Blister Pioneers & Innovators
The History of Pharmaceutical Blister Packaging Pioneers & Innovators
The history of pharmaceutical blister packaging is the story of various threads (the materials, technologies, and companies behind this package) that continue to weave together into new patterns even today. It is also the story of innovative individuals – people who have, over the past 5 decades, added their creative energy and the sweat of their brow to develop packages for medicines. This section offers you a chance to hear their stories – and to post your own recollections of adventures, trials and tribulations in the development of this technology.
Some of these innovators are no longer with us. Posting of these individual are marked with a small +RIP. If you wish to contact innovators still active today, please send a note to the editor who will gladly pass your request on to the individual.
Now – let’s look at the innovators!
Gerhard Meyer applied in March of 1950 for his first patent for a novel method of producing air-filled balls. At the same time he opened a factory in the industrial area called Radebeuler G. Meyer Plastics for manufacturing toys. Because of quality problems with existing suppliers, he built next door a calendering line for the production of PVC films. From 1953, this went by the name Myraplast (from Meyer Radebeul Plastic). Both companies grew, partly due to strong international demand.
As a result of successful exports, Meyer was threatened with expropriation by the DDR government. He transferred the toy company to his brother Horst Meyer (1906-1995). This operation continued under the name Plastolit.
Meyer, who was popularly called Igelit Meyer (“Plastic Meyer”), developed numerous international patents, including important steps in processing PVC. Finanlly, in 1958, Meyer was forced to accept a “voluntary” government involvement. In 1960 Meyer moved to West Germany. The Radebeul factory was gradually nationalized until 1972 and after the political change in the early 1990s transferred back completely worn out to the son of Gerhard Meyer. This closed (it was obsolete and in very poor condition) and the land and buildings were developed into an industrial park in which 2006 had eleven companies as tenants.
Many contend that Meyer, after crossing over to West Germany, first went to Hoechst to look for employment. Hoechst responded that they were looking for technical degreed people, and Meyer’s degree was commercial.
On September 18, 1962 Meyer started Myraplast Staufen, shortly afterward acquired by Aluisuisse. He then moved to Montebauer, where he and six others started the “plastic” part of Klöckner Werke – named Klöckner Pentaplast.
Ironically Hoechst’s decision not to hire Meyer led to the creation of its two major competitors: Staufen, which became EVC, INEOS, and is today Bilcare AG, and Klöckner Pentaplast. Eventually Pentaplast acquired Hoechst’s PVC film assets in an unusual twist of fate.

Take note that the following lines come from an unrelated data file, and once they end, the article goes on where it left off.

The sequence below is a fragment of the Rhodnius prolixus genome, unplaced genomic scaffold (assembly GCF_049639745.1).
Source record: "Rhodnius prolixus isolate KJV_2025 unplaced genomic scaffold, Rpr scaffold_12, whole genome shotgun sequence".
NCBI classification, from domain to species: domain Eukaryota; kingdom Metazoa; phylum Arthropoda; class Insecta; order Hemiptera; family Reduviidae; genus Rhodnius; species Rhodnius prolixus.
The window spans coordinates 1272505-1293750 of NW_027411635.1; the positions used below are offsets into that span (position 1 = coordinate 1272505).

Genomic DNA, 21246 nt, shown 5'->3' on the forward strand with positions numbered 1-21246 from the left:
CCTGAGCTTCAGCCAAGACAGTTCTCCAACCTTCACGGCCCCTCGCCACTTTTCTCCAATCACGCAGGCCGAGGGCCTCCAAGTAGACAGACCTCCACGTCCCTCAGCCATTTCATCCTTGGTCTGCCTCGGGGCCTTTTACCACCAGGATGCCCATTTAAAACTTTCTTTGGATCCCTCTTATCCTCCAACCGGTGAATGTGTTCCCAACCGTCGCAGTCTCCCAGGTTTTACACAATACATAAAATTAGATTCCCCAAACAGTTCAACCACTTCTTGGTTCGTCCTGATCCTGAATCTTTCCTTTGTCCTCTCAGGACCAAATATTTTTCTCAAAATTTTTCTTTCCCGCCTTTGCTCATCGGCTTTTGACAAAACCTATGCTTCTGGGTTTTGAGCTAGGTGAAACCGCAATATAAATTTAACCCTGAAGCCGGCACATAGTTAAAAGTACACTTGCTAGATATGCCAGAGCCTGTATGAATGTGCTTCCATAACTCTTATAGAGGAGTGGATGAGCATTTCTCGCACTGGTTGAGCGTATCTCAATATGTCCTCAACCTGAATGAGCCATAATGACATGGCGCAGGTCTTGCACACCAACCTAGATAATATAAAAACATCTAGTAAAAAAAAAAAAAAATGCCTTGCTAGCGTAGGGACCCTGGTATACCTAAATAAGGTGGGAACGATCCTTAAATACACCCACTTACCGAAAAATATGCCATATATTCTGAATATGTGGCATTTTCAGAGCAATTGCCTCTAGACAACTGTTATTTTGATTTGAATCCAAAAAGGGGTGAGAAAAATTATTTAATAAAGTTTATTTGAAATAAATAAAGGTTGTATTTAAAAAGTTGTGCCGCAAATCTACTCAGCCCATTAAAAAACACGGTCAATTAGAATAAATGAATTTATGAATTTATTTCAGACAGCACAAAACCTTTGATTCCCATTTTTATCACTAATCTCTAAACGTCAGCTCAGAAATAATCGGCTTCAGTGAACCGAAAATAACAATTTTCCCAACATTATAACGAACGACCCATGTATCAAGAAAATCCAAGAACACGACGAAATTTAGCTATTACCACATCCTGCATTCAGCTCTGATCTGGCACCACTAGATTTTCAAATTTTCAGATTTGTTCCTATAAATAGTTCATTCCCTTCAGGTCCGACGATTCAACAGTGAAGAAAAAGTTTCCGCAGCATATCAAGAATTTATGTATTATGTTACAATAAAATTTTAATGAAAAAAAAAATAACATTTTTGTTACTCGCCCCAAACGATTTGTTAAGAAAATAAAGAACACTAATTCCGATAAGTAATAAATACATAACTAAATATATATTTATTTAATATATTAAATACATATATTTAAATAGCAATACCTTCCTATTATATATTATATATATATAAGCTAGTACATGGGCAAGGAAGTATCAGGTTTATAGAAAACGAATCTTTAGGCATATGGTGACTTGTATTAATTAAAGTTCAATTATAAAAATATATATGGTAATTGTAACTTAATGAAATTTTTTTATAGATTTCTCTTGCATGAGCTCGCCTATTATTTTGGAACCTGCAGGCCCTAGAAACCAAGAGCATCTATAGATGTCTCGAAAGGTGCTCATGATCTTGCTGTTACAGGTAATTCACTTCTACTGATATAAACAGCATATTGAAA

- HASSIA MACHINERY (HASSIA VERPACKUNGSMASCHINEN GMBH)
- HASSIA PACKAGING.
In 1961 Klein developed a vacuum forming machine that produced thermoformed packages for small portions of coffee and similar products. HASSIA’s first pharmaceutical application was in 1962 – a HASSIA VA1 machine which produced a peel-off blister for MELABON, an oblate capsule produced by Dr. Rentschler.
The Triangular Relationship (Hassia/Klöckner/Quandt-IWKA)
The story gets a bit complicated. Karl Klein and HASSIA continued to grow rapidly through the late 1960s, acquiring Wolkogon in Bielefeld (HASSIA II). By 1973 HASSIA experienced financial problems and in 1974 the German courts intervened. It appears that Klein sold the company to two separate companies at the same time. This caused no small amount of upgroard. The first sale, let’s call it HASSIA I, consisting of the original machinery group founded in Randstad, was sold to IWKA (Quandt), while the second sale, let’s call it HASSIA II, the Wolkogon Bielefeld operation, was sold to Klöckner Werke. Wolkogon was integrated into Klöckner Ferromatik Desma, the machinery division of Klöckner. Later on Klöckner bought Hänsel and formed a packaging machinery group including Wolkogon. To read the story in German, click here to go to Der Spiegel Issue 18 from 1974. Read the section below titled, “A Tale of Three Companies” for a translation of the article.
Sadly, the end of this story finds Klein in a sanatorium in Kissingen. Regardless, he was a key pioneer in the development of blister packaging.
September of 1973 found Harry van Beek working as Karl Klein’s personal assistant. In 1974 the company was acquired by Klöckner Werke. Shortly thereafter, in 1974, a pharmacist from the Elisabeth Hospital in Tilburg, Holland and a doctor from the St. Radbout Hospital in Nijmegen visited Harry van Beek in Hamont to speak about Unit Dose packaging in hospitals. The pharmacist and the doctor had received a grant of 1 million Dutch Guilders from the Government (a lot of money in that time) to develop a safe drug distribution system for hospitals. About half of the grant went to constructing the first Eenheids Afleverings System (EAS) Unit Dose machine. As far as is known this Proto Model is still running and the EAS went on to become an industry standard.
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